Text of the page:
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On a scale of 1 to 5, how much retouching would you say was applied to the left-hand image...

Even though we know that the photos we see of models and celebrities are retouched, many of us nonetheless can’t help but think “Yeah, but even without that little bit of airbrushing, that person still looks way better than me.” For most people, such thoughts are merely a little bit humbling. For others, however, they can lead to Body Dysmorphic Disorder, eating disorders, or severely-low self-esteem – all of which can in turn have very serious consequences, including death. Perhaps if those people knew just how retouched that one photo of Mila Kunis or Ryan Gosling was, however, they might realize how much of a lie it really represented. That’s why researchers at New Hampshire’s Dartmouth College are proposing a system that objectively assesses the extent of changes made to a photograph, then displays that amount as a number rating on the published photo.  Read More

An emotion-recognizing computer system has been designed to make the use of automated tele...

Nobody likes having to deal with automated telephone services, that say wonderful things like, “You said ‘Beelzebub,’ is that correct?”. Such services may get slightly less annoying, however, thanks to research being carried out at Spain’s Universidad Carlos III de Madrid and Universidad de Granada. A team of scientists from those institutions have created a computer system that is able to recognize the emotional state of a person speaking to it, so that it can alter its behavior to make things less stressful.  Read More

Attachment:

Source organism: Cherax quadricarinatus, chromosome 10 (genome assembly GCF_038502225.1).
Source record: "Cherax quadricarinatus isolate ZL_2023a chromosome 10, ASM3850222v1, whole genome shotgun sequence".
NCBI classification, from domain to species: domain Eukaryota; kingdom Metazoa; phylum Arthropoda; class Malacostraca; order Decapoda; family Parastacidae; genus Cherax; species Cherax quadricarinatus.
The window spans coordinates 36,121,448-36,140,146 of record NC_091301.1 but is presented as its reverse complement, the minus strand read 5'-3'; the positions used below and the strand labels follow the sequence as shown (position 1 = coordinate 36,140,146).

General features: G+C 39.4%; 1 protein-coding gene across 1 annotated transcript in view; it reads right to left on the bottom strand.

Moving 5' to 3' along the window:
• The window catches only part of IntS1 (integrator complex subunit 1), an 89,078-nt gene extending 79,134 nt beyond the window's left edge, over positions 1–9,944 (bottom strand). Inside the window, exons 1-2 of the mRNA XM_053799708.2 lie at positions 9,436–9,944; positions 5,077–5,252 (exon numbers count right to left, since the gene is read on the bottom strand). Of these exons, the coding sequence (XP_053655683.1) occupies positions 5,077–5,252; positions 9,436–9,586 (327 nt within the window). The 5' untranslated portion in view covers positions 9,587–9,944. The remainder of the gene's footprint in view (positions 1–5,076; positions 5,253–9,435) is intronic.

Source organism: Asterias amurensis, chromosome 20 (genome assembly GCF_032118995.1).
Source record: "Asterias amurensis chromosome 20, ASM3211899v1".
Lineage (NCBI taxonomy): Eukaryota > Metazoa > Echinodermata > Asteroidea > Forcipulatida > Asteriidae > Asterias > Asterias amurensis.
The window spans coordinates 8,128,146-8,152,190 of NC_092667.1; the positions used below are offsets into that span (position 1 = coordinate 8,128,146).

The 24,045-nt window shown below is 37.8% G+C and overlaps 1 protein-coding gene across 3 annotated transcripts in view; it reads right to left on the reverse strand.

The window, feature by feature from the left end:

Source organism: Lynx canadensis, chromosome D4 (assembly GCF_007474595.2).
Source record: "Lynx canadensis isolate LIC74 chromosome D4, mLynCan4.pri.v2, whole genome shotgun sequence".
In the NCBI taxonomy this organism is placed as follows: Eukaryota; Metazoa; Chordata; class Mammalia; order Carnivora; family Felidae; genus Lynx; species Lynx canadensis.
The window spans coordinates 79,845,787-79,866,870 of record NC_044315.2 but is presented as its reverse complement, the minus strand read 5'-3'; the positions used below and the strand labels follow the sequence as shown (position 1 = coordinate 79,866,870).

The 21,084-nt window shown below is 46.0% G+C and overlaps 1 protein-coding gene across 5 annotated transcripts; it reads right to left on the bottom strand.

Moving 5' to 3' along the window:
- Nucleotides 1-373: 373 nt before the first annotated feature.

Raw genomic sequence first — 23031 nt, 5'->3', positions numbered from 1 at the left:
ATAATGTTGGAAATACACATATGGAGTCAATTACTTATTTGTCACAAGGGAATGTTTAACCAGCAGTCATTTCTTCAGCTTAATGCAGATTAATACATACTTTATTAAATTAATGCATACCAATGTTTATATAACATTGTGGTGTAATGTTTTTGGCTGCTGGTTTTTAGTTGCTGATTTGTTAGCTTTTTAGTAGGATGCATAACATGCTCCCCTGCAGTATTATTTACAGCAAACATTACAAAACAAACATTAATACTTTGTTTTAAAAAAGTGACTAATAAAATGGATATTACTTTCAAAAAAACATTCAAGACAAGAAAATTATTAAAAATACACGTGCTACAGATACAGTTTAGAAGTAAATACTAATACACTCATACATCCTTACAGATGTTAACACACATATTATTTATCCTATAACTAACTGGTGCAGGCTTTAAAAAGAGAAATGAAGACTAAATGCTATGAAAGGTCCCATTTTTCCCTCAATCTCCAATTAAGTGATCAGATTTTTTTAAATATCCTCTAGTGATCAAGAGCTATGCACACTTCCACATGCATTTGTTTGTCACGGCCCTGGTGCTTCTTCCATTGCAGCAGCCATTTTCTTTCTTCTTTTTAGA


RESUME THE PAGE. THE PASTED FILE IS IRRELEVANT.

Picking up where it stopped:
Research from Michigan State University has linked video game playing with creativity (Pho...

Despite the bad press that gaming often gets, there is increasing evidence that it can have positive effects. We've already seen studies suggesting that video games improve decision making and put players in a more relaxed frame of mind, now there's more good news for parents whose offspring are video game junkies. Research out of Michigan State University suggests that 12 year olds who play video games tend to be more creative ... and the more they play the more creative they are.  Read More

The Valkee is a device that its makers claim can treat seasonal affective disorder, by shi...

Many readers in the Northern Hemisphere are likely already starting to experience seasonal affective disorder, appropriately enough known as SAD. For those people fortunate enough not to be familiar with it, SAD is a mood disorder that is brought on by the shorter day-length experienced in winter – less sunlight results in gloomier people. One of the most common treatments involves regular exposure to bright artificial lights, that appear to psychologically serve the same purpose as sunlight. Now, one might assume that such light therapy would require that people see the light. According to the Finnish designers of the Valkee device, however, light also does the trick if you shine it up your ears.  Read More

Dutch artist Olaf Mooij's 'braincar' records images of its travels, then projects them on ...

Have you ever questioned what it would be like if a car “could experience with a kind of consciousness its own passage through spacetime”? Well, Rotterdam artist Olaf Mooij has. It drove him to create “braincar,” which is ... well, it’s a car with a brain on the back. By day, the car captures stills and videos of its travels down the roads. By night, it remixes those images, then projects them on the inside of its translucent brain.  Read More